As Illinois Legalizes Gay Marriage, Legal Battles Loom in 10 More States

November 21, 2013

In the latest of nationally sweeping pro-LGBTQ legislation, Illinois governor Pat Quinn signed marriage equality into law today at University of Illinois-Chicago, making his state the 16th to legalize same-sex marriage.

“Marriage equality is coming to Illinois,” Quinn said in a Nov. 7 press release. “I look forward to signing this landmark legislation on November 20 and celebrating a big step forward with the people of Illinois.”

Illinois was nearly the 15th state to pass the law, but Hawaii’s own bill passed its Senate on Nov. 12, and Gov. Neil Abercrombie signed it into law later that day.

“The legalization of marriage for same-sex couples is part of the long history of civil rights movements in the United States,” Abercrombie said in a Nov. 13 press release. “Many people have worked tireless [sic] to make this day possible. This significant piece of legislation is a clear example of people exercising courage, determination and patient perseverance.”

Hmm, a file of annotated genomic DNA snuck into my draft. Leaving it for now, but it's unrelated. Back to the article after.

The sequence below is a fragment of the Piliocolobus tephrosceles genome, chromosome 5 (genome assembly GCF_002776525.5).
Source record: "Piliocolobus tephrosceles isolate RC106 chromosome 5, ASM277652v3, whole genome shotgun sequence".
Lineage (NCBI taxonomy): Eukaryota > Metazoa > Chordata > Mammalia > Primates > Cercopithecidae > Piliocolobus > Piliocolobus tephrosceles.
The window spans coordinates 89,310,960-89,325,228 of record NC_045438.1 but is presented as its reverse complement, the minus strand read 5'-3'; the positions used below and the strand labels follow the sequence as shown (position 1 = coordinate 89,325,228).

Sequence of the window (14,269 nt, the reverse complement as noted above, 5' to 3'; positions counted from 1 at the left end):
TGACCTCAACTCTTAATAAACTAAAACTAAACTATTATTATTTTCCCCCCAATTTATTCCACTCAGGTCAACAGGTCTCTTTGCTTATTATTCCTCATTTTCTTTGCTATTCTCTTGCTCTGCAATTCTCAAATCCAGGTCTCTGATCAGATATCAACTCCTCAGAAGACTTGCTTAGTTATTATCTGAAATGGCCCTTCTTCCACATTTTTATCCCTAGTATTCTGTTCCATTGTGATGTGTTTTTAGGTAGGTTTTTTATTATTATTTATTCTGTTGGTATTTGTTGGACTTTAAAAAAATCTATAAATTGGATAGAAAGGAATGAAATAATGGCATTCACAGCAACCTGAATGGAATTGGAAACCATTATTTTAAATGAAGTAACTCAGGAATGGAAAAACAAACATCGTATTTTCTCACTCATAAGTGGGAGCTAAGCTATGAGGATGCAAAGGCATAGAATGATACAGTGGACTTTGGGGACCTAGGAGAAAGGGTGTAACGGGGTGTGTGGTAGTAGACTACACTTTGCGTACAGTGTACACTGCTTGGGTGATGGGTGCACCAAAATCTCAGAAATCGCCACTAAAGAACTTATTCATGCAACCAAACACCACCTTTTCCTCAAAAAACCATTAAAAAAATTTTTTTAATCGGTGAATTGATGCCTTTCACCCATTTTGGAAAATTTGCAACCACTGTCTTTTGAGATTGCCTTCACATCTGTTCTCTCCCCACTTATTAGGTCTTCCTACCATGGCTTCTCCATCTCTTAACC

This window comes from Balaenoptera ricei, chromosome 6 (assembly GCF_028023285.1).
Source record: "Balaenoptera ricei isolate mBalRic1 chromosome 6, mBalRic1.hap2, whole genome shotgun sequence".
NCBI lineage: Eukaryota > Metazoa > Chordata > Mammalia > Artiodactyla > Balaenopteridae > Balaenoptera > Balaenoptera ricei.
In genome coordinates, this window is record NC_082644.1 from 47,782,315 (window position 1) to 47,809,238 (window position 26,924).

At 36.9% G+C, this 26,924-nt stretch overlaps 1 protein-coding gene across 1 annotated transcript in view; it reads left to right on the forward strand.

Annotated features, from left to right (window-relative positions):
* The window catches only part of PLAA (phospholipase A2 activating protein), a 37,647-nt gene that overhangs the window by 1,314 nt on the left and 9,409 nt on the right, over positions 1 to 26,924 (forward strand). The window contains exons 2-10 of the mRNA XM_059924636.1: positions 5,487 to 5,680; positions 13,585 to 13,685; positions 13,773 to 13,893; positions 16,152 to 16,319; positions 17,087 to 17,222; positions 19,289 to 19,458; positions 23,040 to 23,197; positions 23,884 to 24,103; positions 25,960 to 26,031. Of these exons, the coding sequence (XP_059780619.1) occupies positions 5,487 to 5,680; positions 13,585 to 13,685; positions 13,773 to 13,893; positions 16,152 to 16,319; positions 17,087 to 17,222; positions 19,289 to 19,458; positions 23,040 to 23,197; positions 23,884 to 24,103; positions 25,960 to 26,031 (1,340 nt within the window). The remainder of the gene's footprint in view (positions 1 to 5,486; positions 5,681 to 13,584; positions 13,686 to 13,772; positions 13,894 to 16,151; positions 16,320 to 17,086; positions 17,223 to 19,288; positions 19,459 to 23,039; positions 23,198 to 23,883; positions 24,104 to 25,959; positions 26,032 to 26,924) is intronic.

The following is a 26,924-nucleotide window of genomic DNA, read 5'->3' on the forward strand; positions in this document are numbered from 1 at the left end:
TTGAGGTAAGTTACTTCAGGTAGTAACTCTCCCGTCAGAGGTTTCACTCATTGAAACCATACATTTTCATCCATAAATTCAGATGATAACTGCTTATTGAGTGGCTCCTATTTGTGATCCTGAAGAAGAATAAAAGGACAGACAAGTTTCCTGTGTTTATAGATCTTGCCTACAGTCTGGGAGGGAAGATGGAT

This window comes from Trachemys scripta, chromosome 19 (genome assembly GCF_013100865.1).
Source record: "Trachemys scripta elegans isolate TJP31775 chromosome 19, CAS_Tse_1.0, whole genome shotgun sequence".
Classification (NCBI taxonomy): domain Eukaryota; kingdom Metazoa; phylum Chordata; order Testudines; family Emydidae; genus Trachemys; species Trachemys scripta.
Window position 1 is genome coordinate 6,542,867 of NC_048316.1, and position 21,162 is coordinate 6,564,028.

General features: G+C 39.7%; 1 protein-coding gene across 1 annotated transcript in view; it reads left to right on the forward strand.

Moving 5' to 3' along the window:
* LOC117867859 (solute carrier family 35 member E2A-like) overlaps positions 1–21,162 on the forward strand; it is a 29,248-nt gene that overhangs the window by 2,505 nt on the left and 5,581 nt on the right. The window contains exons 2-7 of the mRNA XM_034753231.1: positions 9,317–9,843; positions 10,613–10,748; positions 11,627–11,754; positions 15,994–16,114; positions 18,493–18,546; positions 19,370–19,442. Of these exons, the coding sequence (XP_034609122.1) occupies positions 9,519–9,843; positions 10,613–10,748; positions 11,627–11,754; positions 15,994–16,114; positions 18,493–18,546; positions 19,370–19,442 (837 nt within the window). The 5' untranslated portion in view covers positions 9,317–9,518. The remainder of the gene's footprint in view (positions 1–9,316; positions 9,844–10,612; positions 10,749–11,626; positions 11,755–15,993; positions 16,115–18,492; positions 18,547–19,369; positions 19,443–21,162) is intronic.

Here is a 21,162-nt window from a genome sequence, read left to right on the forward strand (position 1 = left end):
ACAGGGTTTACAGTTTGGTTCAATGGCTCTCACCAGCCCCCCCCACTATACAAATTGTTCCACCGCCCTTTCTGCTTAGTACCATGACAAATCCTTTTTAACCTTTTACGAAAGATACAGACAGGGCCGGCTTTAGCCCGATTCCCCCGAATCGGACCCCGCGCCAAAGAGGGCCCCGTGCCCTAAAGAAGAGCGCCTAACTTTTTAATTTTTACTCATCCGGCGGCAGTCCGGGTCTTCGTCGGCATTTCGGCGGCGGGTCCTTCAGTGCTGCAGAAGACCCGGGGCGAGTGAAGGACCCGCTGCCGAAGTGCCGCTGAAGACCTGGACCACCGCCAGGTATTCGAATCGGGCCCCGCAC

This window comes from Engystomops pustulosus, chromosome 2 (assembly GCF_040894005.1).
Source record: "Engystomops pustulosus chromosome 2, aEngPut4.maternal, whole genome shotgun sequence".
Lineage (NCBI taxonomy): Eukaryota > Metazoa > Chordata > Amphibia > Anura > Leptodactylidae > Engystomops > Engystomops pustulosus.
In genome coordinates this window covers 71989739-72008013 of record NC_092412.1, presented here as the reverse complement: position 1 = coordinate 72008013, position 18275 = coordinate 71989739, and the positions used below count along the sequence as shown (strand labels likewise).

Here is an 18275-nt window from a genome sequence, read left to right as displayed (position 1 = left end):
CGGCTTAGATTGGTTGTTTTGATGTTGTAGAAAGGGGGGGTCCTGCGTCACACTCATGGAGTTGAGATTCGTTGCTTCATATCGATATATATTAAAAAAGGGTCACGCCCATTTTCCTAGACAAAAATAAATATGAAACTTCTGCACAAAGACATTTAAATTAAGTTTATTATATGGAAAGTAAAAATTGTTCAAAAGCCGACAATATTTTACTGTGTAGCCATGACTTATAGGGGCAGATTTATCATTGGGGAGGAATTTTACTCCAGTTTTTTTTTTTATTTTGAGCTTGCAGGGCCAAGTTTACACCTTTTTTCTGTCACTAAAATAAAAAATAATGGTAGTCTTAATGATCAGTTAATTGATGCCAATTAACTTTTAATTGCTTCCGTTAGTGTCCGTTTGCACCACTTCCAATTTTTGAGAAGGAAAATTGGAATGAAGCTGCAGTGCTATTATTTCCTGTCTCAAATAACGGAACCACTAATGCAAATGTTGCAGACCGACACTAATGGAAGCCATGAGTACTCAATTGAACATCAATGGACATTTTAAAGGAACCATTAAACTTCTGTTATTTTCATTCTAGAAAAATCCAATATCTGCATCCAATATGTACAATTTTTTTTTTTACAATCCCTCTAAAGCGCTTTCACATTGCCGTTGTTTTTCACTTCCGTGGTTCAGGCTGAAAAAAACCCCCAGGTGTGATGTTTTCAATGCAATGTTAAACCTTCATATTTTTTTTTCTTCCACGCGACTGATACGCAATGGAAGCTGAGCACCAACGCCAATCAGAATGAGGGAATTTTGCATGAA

President Obama also expressed support of his home state, Illinois, when the legislation was voted on, in a press release earlier this month. “As I said in my Inaugural Address last January, our journey as a nation is not complete until our gay brothers and sisters are treated like anyone else under the law, for if we are truly created equal, then surely the love we commit to one another must be equal as well,” Obama said.

Illinois and Hawaii join a growing wave of legislation and litigation in favor of same-sex couples following the Supreme Court’s decision in July to strike down a key provision of the 1996 Defense of Marriage Act.

Just this year, four other states—Delaware, Minnesota, Rhode Island and New Jersey—have also begun allowing same-sex marriage ceremonies to be performed.

“Since the beginning of the LGBT rights movement in its nascent days of the 1950s to the Stonewall rebellion of 1969, we have never come this far this fast,” said Fred Sainz, vice president of communications and marketing for the Human Rights Campaign, in an e-mail to supporters Monday.

“LGBT equality advanced more in 2013 that in any other year and at a pace never before seen,” he said.

And mounting legal battles could soon force other states to follow suit. On Friday, the same day Hawaii passed its bill, four same-sex couples in Idaho filed charges against the state to be equally recognized under the law.

Here are just some of the states facing legal battles from issues related to same-sex couples:

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